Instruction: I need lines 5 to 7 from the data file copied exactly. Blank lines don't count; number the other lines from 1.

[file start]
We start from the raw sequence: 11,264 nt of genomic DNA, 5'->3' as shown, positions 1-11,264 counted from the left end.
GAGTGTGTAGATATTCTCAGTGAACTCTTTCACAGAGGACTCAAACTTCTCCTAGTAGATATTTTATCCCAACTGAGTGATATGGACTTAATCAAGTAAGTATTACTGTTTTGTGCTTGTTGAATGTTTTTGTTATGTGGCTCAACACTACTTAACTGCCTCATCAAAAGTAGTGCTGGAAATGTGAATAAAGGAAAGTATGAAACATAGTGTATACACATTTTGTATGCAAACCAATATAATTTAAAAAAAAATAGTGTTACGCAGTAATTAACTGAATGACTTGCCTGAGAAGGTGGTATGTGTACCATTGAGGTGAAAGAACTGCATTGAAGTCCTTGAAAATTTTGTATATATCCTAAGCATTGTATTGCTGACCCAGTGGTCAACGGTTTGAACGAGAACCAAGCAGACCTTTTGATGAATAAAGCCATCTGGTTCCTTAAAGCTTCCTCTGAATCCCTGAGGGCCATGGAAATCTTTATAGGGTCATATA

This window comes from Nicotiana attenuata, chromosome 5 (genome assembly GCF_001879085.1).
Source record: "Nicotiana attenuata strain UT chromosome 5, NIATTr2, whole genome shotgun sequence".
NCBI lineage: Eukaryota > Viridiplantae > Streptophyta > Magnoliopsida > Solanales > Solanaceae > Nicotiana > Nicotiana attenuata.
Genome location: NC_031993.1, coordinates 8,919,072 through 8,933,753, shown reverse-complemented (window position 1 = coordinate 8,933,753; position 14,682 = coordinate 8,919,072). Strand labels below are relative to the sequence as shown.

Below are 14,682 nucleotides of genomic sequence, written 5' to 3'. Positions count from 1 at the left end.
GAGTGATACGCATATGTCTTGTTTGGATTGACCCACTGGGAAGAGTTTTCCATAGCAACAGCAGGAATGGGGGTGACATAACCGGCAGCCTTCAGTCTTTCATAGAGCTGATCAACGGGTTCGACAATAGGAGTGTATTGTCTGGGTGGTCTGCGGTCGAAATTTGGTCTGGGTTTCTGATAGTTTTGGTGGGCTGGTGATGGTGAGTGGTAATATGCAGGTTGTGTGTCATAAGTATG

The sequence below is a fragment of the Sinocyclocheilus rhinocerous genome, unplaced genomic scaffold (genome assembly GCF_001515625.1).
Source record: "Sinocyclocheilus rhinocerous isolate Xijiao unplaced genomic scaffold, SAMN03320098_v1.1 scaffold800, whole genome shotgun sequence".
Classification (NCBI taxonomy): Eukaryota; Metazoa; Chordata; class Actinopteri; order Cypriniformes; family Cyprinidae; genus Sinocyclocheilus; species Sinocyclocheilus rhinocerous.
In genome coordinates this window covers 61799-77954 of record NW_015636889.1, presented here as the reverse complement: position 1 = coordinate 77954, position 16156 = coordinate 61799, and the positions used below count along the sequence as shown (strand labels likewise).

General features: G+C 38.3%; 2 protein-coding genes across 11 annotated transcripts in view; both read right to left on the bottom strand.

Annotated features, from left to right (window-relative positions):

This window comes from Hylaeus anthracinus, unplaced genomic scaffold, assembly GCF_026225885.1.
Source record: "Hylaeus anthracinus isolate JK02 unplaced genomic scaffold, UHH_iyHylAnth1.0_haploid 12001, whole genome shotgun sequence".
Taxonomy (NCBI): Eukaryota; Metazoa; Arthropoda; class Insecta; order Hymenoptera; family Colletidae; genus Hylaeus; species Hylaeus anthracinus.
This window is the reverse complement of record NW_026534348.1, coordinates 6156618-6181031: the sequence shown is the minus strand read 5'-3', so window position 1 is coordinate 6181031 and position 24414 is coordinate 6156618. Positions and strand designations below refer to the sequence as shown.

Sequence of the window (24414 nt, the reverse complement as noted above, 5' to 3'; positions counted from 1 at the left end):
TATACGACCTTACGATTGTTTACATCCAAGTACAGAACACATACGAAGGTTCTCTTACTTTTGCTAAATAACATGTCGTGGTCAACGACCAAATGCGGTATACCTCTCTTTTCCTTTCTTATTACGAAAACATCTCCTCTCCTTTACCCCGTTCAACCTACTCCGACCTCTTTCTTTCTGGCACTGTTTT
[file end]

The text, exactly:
NCBI lineage: Eukaryota > Viridiplantae > Streptophyta > Magnoliopsida > Solanales > Solanaceae > Nicotiana > Nicotiana attenuata.
Genome location: NC_031993.1, coordinates 8,919,072 through 8,933,753, shown reverse-complemented (window position 1 = coordinate 8,933,753; position 14,682 = coordinate 8,919,072). Strand labels below are relative to the sequence as shown.

Below are 14,682 nucleotides of genomic sequence, written 5' to 3'. Positions count from 1 at the left end.